Inside, flat screens replace gauges in front of the driver, while the massive vertical centre screen that can adjust the Mach-E from Whisper, Engage or the most fun Unbridled mode, a clear nod to Tesla’s Ludicrous acceleration mode that helped the brand become so well-known and widely featured in YouTube drag videos.

The Mach-E is also the first Ford to offer over the air updates, which will help it offer new or revised features going forward, which again has long been a Tesla staple.

The regular gas Mustang may not have this level of configurability, but Ford has offered increased adjustability in the Mustang coupe screens in recent years, with a digital tachometer that can be stretched across the binnacle as well as integrated drag race-style timing lights with its Track apps. Performance-wise, a Drag Mode has been available on automatic GTs since 2018, which Ford says helps GT drivers get the quickest time down your local quarter mile strip, while big numbers in the middle of the tach will help remind manual drivers what gear they’re in now.

From a Mach-E perspective, it’s really the 4-door crossover body, AWD, OTA updates and EV powertrain that are the most revolutionary aspects here for a Mustang. But they and sub-four second acceleration have all been available from Tesla for many years – even though the Model Y launched in mid-2020 in Canada, the Model 3 it’s closely based on arrived in 2017, giving Ford engineers a very close look at what time of performance and cool features it would offer.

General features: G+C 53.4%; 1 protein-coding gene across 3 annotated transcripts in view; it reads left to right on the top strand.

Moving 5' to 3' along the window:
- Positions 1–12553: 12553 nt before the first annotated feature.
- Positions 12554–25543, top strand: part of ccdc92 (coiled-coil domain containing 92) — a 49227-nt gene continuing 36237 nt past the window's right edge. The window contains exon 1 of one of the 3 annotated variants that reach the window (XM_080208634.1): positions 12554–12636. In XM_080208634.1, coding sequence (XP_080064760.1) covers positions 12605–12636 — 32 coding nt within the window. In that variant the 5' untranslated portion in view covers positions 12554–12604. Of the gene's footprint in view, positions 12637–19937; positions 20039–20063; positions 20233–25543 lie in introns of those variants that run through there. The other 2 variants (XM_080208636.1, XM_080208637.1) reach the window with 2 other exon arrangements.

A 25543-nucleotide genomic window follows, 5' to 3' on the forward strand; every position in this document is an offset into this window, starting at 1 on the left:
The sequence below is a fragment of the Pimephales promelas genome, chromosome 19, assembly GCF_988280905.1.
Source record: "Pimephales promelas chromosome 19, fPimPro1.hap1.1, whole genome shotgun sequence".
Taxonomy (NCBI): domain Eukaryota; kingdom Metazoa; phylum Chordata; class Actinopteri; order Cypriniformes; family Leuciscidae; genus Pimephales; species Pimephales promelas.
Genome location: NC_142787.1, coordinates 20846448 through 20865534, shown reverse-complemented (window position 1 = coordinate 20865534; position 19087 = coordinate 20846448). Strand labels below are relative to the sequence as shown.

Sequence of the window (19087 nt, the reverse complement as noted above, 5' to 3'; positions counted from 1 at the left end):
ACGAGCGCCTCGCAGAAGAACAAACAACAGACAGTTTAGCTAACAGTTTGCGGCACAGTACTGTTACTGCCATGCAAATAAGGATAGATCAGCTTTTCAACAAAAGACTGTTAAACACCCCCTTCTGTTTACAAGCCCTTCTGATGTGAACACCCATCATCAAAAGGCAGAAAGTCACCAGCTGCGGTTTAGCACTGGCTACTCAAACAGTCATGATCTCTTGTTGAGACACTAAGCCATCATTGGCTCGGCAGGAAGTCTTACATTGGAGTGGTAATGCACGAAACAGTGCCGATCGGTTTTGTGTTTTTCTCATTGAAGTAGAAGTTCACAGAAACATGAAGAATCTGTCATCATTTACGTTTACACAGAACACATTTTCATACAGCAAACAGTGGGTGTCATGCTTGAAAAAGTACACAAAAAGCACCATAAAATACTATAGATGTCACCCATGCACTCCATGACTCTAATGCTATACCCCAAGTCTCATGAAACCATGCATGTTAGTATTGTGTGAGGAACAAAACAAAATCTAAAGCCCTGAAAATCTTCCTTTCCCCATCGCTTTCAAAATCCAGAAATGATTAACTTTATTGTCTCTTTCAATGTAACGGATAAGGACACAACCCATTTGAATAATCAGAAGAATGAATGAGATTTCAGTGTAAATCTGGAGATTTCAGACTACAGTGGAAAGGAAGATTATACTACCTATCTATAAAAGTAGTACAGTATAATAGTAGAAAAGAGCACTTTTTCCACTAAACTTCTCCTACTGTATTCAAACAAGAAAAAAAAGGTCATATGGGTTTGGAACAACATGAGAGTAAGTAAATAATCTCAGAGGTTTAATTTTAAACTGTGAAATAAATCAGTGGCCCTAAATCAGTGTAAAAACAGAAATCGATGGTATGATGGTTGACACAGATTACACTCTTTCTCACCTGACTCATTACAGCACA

An enthusiastic thumbs up from a Tesla Model Y driver while I was behind the wheel of the Mach-E suggested that the Ford BEV holds some visual or overall appeal to some (maybe many) recent Tesla owners. Another Model Y happened to be parked along my suburban and highway test loop, so I parked the Mach-E next to it for a sense of how the two compared size-wise. The Mach-E seems notably wider and lower than the Y, and more aggressive overall than the engorged Model 3 look of the Model Y.

Yes, the turn signals of the Mach-E still actively point in the direction of travel, just like a Mustang, but there’s clearly way more than the vertical taillights and other minor Mustang styling cues to tie these vehicles together. The Mustang Mach-E is an ambitiously great electric vehicle, with 340 to 491 km of range, with acceleration and the aggressive style that Mustang buyers have long appreciated.

Both gas and electric Mustang offer high performance, but with their own distinct pony car-inspired flavours. With a side of future tech flashiness inspired by Tesla, it simply wouldn’t have the backing, tech or performance to be this desirable if Ford had called it anything else.